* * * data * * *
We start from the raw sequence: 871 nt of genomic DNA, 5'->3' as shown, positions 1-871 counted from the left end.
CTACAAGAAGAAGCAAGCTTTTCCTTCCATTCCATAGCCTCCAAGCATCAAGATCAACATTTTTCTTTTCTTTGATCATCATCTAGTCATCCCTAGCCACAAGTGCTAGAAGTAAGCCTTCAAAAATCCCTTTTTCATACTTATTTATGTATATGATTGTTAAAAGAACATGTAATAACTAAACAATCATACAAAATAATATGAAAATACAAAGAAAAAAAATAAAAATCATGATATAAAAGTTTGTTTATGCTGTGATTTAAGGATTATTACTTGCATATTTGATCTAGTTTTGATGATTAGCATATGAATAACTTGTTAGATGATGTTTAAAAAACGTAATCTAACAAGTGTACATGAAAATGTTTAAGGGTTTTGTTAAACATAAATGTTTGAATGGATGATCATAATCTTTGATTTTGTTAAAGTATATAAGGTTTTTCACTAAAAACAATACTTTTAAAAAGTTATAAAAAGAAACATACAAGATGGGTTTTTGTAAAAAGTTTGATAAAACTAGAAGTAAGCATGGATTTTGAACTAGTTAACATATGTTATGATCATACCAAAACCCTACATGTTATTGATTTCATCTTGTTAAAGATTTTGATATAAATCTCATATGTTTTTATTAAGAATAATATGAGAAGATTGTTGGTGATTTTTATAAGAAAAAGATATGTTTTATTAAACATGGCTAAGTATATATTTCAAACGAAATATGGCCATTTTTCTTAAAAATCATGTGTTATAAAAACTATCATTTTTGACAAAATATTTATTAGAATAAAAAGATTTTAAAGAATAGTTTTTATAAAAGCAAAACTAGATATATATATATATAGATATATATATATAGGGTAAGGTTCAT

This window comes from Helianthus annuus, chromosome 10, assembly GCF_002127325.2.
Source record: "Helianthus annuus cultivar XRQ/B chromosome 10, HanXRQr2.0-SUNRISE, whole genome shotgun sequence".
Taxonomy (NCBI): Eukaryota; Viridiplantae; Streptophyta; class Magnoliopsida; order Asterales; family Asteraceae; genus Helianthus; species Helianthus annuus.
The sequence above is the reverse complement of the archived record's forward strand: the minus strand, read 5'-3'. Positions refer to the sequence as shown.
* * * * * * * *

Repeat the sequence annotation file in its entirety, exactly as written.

We start from the raw sequence: 871 nt of genomic DNA, 5'->3' as shown, positions 1-871 counted from the left end.
CTACAAGAAGAAGCAAGCTTTTCCTTCCATTCCATAGCCTCCAAGCATCAAGATCAACATTTTTCTTTTCTTTGATCATCATCTAGTCATCCCTAGCCACAAGTGCTAGAAGTAAGCCTTCAAAAATCCCTTTTTCATACTTATTTATGTATATGATTGTTAAAAGAACATGTAATAACTAAACAATCATACAAAATAATATGAAAATACAAAGAAAAAAAATAAAAATCATGATATAAAAGTTTGTTTATGCTGTGATTTAAGGATTATTACTTGCATATTTGATCTAGTTTTGATGATTAGCATATGAATAACTTGTTAGATGATGTTTAAAAAACGTAATCTAACAAGTGTACATGAAAATGTTTAAGGGTTTTGTTAAACATAAATGTTTGAATGGATGATCATAATCTTTGATTTTGTTAAAGTATATAAGGTTTTTCACTAAAAACAATACTTTTAAAAAGTTATAAAAAGAAACATACAAGATGGGTTTTTGTAAAAAGTTTGATAAAACTAGAAGTAAGCATGGATTTTGAACTAGTTAACATATGTTATGATCATACCAAAACCCTACATGTTATTGATTTCATCTTGTTAAAGATTTTGATATAAATCTCATATGTTTTTATTAAGAATAATATGAGAAGATTGTTGGTGATTTTTATAAGAAAAAGATATGTTTTATTAAACATGGCTAAGTATATATTTCAAACGAAATATGGCCATTTTTCTTAAAAATCATGTGTTATAAAAACTATCATTTTTGACAAAATATTTATTAGAATAAAAAGATTTTAAAGAATAGTTTTTATAAAAGCAAAACTAGATATATATATATATAGATATATATATATAGGGTAAGGTTCAT

This window comes from Helianthus annuus, chromosome 10, assembly GCF_002127325.2.
Source record: "Helianthus annuus cultivar XRQ/B chromosome 10, HanXRQr2.0-SUNRISE, whole genome shotgun sequence".
Taxonomy (NCBI): Eukaryota; Viridiplantae; Streptophyta; class Magnoliopsida; order Asterales; family Asteraceae; genus Helianthus; species Helianthus annuus.
The sequence above is the reverse complement of the archived record's forward strand: the minus strand, read 5'-3'. Positions refer to the sequence as shown.